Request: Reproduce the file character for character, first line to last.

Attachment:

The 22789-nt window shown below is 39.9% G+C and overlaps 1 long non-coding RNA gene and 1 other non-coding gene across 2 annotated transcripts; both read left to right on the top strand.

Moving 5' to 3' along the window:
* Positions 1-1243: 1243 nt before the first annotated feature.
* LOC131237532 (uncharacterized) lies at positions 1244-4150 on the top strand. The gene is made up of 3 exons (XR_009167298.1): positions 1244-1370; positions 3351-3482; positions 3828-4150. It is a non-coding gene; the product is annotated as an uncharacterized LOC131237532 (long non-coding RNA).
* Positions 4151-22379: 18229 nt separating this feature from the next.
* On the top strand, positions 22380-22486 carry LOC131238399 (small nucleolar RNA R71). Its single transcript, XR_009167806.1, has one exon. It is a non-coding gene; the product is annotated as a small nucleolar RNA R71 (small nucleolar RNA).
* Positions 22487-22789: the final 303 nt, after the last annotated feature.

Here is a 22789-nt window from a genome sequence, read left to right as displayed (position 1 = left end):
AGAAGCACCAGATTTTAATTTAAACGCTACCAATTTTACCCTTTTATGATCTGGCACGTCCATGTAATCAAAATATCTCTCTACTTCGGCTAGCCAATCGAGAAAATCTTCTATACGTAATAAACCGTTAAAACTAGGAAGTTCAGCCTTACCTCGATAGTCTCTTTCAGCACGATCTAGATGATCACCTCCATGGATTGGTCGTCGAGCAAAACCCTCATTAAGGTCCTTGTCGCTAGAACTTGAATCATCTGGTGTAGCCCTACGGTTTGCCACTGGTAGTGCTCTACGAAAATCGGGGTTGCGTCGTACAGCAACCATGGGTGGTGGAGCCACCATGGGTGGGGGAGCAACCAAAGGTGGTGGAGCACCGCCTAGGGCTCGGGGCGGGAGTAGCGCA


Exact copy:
The 22789-nt window shown below is 39.9% G+C and overlaps 1 long non-coding RNA gene and 1 other non-coding gene across 2 annotated transcripts; both read left to right on the top strand.

Moving 5' to 3' along the window:
* Positions 1-1243: 1243 nt before the first annotated feature.
* LOC131237532 (uncharacterized) lies at positions 1244-4150 on the top strand. The gene is made up of 3 exons (XR_009167298.1): positions 1244-1370; positions 3351-3482; positions 3828-4150. It is a non-coding gene; the product is annotated as an uncharacterized LOC131237532 (long non-coding RNA).
* Positions 4151-22379: 18229 nt separating this feature from the next.
* On the top strand, positions 22380-22486 carry LOC131238399 (small nucleolar RNA R71). Its single transcript, XR_009167806.1, has one exon. It is a non-coding gene; the product is annotated as a small nucleolar RNA R71 (small nucleolar RNA).
* Positions 22487-22789: the final 303 nt, after the last annotated feature.

Here is a 22789-nt window from a genome sequence, read left to right as displayed (position 1 = left end):
AGAAGCACCAGATTTTAATTTAAACGCTACCAATTTTACCCTTTTATGATCTGGCACGTCCATGTAATCAAAATATCTCTCTACTTCGGCTAGCCAATCGAGAAAATCTTCTATACGTAATAAACCGTTAAAACTAGGAAGTTCAGCCTTACCTCGATAGTCTCTTTCAGCACGATCTAGATGATCACCTCCATGGATTGGTCGTCGAGCAAAACCCTCATTAAGGTCCTTGTCGCTAGAACTTGAATCATCTGGTGTAGCCCTACGGTTTGCCACTGGTAGTGCTCTACGAAAATCGGGGTTGCGTCGTACAGCAACCATGGGTGGTGGAGCCACCATGGGTGGGGGAGCAACCAAAGGTGGTGGAGCACCGCCTAGGGCTCGGGGCGGGAGTAGCGCA